:- Returns zero or a positive number, the length of vector
`v`

.

- Returns zero or a positive number, the length of vector
`vector.normalize(v)`

:- Returns a vector of length 1 with direction of vector
`v`

. - If
`v`

has zero length, returns`(0, 0, 0)`

.

- Returns a vector of length 1 with direction of vector
`vector.floor(v)`

:- Returns a vector, each dimension rounded down.

`vector.round(v)`

:- Returns a vector, each dimension rounded to nearest integer.
- At a multiple of 0.5, rounds away from zero.

`vector.apply(v, func)`

:- Returns a vector where the function
`func`

has been applied to each component.

- Returns a vector where the function
`vector.combine(v, w, func)`

:- Returns a vector where the function
`func`

has combined both components of`v`

and`w`

for each component

- Returns a vector where the function
`vector.equals(v1, v2)`

:- Returns a boolean,
`true`

if the vectors are identical.

- Returns a boolean,
`vector.sort(v1, v2)`

:- Returns in order minp, maxp vectors of the cuboid defined by
`v1`

,`v2`

.

- Returns in order minp, maxp vectors of the cuboid defined by
`vector.angle(v1, v2)`

:- Returns the angle between
`v1`

and`v2`

in radians.

- Returns the angle between
`vector.dot(v1, v2)`

:- Returns the dot product of
`v1`

and`v2`

.

- Returns the dot product of
`vector.cross(v1, v2)`

:- Returns the cross product of
`v1`

and`v2`

.

- Returns the cross product of
`vector.offset(v, x, y, z)`

:- Returns the sum of the vectors
`v`

and`(x, y, z)`

.

- Returns the sum of the vectors
`vector.check(v)`

:- Returns a boolean value indicating whether
`v`

is a real vector, eg. created by a`vector.*`

function. - Returns
`false`

for anything else, including tables like`{x=3,y=1,z=4}`

.

- Returns a boolean value indicating whether

For the following functions `x`

can be either a vector or a number:

`vector.add(v, x)`

:- Returns a vector.
- If
`x`

is a vector: Returns the sum of`v`

and`x`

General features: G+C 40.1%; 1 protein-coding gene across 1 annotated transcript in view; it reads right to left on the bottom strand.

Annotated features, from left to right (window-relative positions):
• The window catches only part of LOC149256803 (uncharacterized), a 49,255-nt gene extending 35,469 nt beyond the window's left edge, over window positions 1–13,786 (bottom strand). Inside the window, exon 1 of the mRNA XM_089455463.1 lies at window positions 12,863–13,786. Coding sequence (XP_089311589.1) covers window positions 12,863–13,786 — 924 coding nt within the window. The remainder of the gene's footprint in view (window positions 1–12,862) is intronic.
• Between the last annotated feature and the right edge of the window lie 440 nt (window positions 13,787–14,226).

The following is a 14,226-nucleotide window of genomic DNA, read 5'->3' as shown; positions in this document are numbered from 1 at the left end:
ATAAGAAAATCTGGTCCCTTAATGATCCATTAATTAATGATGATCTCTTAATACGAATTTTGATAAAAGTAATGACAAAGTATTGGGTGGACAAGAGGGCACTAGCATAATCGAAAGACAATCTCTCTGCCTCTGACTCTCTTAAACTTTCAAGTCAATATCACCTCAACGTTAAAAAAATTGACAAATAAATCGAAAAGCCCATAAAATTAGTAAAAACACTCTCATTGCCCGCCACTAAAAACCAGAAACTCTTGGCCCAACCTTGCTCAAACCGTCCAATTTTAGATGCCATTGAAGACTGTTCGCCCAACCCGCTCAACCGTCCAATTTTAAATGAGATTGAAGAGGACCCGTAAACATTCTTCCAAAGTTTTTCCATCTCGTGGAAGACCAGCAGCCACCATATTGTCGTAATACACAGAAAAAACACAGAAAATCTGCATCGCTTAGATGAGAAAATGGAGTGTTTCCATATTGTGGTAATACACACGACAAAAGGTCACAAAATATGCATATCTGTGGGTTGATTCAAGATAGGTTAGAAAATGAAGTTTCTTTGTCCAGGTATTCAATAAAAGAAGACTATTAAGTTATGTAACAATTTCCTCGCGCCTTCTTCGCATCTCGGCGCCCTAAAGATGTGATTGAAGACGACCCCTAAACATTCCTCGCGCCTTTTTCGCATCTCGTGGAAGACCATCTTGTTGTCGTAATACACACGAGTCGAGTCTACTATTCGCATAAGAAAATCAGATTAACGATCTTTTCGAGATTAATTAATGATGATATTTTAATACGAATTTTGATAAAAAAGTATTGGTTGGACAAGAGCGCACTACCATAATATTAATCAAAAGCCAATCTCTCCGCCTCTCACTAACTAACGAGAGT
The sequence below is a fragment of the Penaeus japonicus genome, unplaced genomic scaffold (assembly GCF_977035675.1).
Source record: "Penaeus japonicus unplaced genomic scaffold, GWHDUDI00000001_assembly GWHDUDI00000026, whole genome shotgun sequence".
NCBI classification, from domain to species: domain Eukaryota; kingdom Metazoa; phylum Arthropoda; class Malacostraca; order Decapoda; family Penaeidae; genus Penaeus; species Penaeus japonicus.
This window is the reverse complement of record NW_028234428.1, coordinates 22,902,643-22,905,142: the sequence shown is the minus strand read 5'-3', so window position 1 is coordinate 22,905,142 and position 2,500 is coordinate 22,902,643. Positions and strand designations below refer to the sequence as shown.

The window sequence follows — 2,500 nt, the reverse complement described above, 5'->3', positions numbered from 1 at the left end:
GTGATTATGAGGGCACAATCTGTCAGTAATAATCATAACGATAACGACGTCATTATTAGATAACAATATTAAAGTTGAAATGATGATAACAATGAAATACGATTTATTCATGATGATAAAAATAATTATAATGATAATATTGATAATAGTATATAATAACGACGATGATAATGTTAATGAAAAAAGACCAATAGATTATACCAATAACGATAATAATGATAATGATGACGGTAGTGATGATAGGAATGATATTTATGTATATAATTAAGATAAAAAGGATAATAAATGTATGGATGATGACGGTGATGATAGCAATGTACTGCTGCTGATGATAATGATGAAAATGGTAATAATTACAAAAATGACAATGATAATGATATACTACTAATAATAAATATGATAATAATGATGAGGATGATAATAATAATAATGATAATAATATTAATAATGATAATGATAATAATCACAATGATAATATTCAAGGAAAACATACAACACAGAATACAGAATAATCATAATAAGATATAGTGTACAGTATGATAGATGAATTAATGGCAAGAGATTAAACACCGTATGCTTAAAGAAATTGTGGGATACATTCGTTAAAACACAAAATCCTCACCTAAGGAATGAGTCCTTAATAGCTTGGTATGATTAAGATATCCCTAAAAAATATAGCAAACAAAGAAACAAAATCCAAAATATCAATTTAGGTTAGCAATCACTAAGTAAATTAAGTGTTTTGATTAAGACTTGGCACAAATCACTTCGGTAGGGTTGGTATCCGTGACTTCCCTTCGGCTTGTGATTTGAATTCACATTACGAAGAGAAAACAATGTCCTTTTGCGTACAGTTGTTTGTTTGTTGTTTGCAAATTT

. - If
`x`

is a number: Adds`x`

to each component of`v`

.

`vector.subtract(v, x)`

:- Returns a vector.
- If
`x`

is a vector: Returns the difference of`v`

subtracted by`x`

. - If
`x`

is a number: Subtracts`x`

from each component of`v`

.

`vector.multiply(v, s)`

:- Returns a scaled vector.
- Deprecated: If
`s`

is a vector: Returns the Schur product.

`vector.divide(v, s)`

:- Returns a scaled vector.
- Deprecated: If
`s`

is a vector: Returns the Schur quotient.

## Operators¶

Operators can be used if all of the involved vectors have metatables:
* `v1 == v2`

:
* Returns whether `v1`

and `v2`

are identical.
* `-v`

:
* Returns the additive inverse of v.
* `v1 + v2`

:
* Returns the sum of both vectors.
* Note: `+`

cannot be used together with scalars.
* `v1 - v2`

:
* Returns the difference of `v1`

subtracted by `v2`

.
* Note: `-`

cannot be used together with scalars.
* `v * s`

or `s * v`

:
* Returns `v`

scaled by `s`

.
* `v / s`

:
* Returns `v`

scaled by `1 / s`

.

## Rotation-related functions¶

For the following functions `a`

is an angle in radians and `r`

is a rotation
vector (`{x = <pitch>, y = <yaw>, z = <roll>}`

) where pitch, yaw and roll are
angles in radians.

`vector.rotate(v, r)`

:- Applies the rotation
`r`

to`v`

and returns the result. `vector.rotate(vector.new(0, 0, 1), r)`

and`vector.rotate(vector.new(0, 1, 0), r)`

return vectors pointing forward and up relative to an entity's rotation`r`

.

- Applies the rotation
`vector.rotate_around_axis(v1, v2, a)`

:- Returns
`v1`

rotated around axis`v2`

by`a`

radians according to the right hand rule.

- Returns
`vector.dir_to_rotation(direction[, up])`

:- Returns a rotation vector for
`direction`

pointing forward using`up`

as the up vector. - If
`up`

is omitted, the roll of the returned vector defaults to zero. - Otherwise
`direction`

and`up`

need to be vectors in a 90 degree angle to each other.

- Returns a rotation vector for

## Further helpers¶

There are more helper functions involving vectors, but they are listed elsewhere because they only work on specific sorts of vectors or involve things that are not vectors.

For example:

`minetest.hash_node_position`

(Only works on node positions.)`minetest.dir_to_wallmounted`

(Involves wallmounted param2 values.)